Ed: April/May 2011

Amidst all the turmoil of earthquakes and tsunamis, it was very gratifying to see that visitor numbers to New Zealand increased by 3.5% in January. The message is well and truly out there – we are a wonderful place to visit!

With our New Zealand ski season fast approaching and the impending Rugby World Cup only a few months away, the forecast is good for another bumper crop of offshore visitors.

Just because the weather is turning cooler, doesn’t mean we have to hibernate.

Autumn is a great time for visiting local wineries … the grapes are plump and it’s still warm enough to enjoy a glass of your favourite vino on a picnic rug outdoors. When it comes to Autumnal colours, few places put on a more spectacular display than the Central Otago region. The Southern Lakes Festival of Colour captures the essence of this beauty in a celebration of the arts. From Wanaka to Queenstown, with many stops along the way, you’ll be treated to music, dance, theatre and film over six fun-filled days.

As we head into the cooler month of May, the talents of homegrown Kiwi musicians will be entertaining us the length of breadth of the land. May is NZ Music Month. April and May provide a full calendar of events to get us off the couch and out exploring this great land we live in … this year’s Rally of Otago sees Ari Vatenen taking it to the limits while the Women’s Surf Festival in the beautifully rugged Taranaki surf is bringing together the top 17 female surfers in the world. Heading back to the South Island, the Routeburn Classic will see over 200 runners making their way across the Fiordland National Parks, one of New Zealand’s World Heritage Areas. And up in Rotorua, the Cateye Moonride sees some 2,000 competitors mountain biking through picturesque Whakarewarewa Forest. Last but not least, it’s time to start booking your ski trips if you haven’t already. Queenstown Winter Festival looms and, if recent reports are anything to go by, revellers will not be disappointed. Organisers are determined to outdo themselves, yet again!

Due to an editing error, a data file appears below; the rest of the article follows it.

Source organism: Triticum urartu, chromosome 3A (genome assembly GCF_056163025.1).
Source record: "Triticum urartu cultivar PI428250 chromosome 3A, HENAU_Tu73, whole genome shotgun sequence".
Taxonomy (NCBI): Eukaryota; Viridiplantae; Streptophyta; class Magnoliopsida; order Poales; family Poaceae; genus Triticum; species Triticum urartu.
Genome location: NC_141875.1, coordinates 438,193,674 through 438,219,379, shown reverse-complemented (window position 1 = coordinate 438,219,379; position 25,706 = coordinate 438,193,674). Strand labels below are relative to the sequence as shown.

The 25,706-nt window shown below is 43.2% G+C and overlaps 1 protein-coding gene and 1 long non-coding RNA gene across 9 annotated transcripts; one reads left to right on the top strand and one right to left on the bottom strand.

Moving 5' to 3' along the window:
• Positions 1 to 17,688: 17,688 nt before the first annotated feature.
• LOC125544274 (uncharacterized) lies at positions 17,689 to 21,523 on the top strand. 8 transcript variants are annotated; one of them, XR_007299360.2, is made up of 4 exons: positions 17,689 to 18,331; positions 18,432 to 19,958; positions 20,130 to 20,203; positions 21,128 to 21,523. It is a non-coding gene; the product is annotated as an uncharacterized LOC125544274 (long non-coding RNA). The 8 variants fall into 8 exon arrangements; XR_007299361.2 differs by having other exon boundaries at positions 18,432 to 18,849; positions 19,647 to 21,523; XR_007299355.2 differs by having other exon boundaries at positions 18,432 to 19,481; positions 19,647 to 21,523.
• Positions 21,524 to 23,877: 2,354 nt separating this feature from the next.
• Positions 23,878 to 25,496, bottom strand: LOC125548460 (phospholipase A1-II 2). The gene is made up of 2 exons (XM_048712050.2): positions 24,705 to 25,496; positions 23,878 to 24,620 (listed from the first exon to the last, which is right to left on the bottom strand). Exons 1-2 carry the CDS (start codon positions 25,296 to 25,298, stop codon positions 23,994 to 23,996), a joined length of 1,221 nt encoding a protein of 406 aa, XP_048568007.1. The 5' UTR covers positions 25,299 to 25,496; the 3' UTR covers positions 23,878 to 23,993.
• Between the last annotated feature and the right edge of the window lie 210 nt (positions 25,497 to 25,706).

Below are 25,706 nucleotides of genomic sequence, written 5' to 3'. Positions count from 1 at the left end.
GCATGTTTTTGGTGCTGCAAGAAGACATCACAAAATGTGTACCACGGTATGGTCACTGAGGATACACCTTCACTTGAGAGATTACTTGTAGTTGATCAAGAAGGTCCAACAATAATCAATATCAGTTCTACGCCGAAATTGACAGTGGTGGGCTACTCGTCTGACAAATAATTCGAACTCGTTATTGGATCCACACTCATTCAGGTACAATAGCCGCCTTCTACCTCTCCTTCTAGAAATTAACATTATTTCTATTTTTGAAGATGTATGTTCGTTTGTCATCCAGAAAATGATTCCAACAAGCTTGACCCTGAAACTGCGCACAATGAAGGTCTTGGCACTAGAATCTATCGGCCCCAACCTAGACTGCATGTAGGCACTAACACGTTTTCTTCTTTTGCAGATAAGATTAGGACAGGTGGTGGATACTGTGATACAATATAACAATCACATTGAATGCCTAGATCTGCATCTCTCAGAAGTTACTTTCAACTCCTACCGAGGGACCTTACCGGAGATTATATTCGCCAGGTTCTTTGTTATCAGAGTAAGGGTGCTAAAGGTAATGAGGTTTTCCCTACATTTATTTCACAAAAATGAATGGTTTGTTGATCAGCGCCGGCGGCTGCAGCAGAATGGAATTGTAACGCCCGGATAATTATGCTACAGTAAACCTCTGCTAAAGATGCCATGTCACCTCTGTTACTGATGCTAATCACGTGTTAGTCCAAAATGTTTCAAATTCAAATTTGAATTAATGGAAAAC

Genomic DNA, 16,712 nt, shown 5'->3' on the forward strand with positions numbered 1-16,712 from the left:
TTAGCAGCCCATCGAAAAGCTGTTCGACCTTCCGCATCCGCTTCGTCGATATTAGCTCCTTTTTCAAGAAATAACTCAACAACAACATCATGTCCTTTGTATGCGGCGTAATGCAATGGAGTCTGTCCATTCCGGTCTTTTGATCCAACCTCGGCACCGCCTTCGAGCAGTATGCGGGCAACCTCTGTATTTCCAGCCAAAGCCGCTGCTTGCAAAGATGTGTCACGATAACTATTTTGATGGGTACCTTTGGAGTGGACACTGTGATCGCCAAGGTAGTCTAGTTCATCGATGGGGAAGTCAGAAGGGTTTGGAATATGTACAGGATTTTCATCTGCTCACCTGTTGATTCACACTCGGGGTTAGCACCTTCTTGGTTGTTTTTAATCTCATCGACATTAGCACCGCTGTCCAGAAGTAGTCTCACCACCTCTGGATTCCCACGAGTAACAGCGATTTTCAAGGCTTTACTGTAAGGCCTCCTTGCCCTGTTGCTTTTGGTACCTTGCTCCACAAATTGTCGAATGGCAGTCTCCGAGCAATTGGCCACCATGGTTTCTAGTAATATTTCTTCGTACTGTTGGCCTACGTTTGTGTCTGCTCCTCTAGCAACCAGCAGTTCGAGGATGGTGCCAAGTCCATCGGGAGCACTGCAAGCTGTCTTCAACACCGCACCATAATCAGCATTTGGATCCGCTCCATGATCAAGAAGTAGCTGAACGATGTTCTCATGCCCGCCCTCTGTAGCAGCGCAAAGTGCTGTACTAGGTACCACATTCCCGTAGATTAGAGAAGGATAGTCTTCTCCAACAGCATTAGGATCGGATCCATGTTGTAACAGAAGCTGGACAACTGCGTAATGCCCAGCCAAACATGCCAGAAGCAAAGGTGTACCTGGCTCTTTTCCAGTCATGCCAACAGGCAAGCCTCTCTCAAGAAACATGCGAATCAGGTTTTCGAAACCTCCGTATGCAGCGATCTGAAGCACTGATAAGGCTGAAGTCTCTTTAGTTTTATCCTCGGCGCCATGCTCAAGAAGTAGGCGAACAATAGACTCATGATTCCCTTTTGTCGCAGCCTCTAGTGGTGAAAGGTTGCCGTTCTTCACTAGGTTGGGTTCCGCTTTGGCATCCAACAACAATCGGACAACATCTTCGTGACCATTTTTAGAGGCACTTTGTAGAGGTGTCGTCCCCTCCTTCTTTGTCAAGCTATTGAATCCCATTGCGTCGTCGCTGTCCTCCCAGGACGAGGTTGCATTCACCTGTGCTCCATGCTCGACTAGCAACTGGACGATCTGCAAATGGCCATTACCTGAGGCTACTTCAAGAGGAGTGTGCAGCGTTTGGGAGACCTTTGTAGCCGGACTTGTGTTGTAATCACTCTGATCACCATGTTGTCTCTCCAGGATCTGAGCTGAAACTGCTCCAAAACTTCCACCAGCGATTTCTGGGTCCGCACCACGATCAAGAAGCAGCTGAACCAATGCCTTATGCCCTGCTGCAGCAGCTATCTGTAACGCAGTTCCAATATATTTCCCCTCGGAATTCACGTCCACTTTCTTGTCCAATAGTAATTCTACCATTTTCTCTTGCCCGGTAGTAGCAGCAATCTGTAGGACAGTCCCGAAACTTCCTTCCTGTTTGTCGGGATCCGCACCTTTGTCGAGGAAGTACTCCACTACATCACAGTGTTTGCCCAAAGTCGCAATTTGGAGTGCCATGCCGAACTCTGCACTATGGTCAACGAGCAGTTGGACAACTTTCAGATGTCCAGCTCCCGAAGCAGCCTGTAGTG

Personally, although I’m not a lover of the cold by any means, I find New Zealand winters temperate enough to still enjoy the outdoors.

There’s something different about the colour of the sky and the quality of the air. As nature shrugs off her heavy coat of lush green growth, rays of sunlight playfully poke their heads into crevices previously guarded by leaves. Snow will dust the higher peaks soon, masking their ruggedness and portraying them as soft mounds of the sweetest icing sugar.

The snap and crackle of a roaring log fire at day’s end will be the perfect accompaniment to the clink of glasses and the bubble of laughter as good friends gather for a tipple of Pinot Noir and perhaps a hearty lamb casserole.

Yes, as much as I often whine at the thought of the cooler months looming ahead, there is something magical about them when you’re in New Zealand. Just don’t let my sister-in-law hear me say that!

Safe travels

“I never travel without my diary. One should always have something sensational to read on the train” – Oscar Wilde (1854 – 1900)

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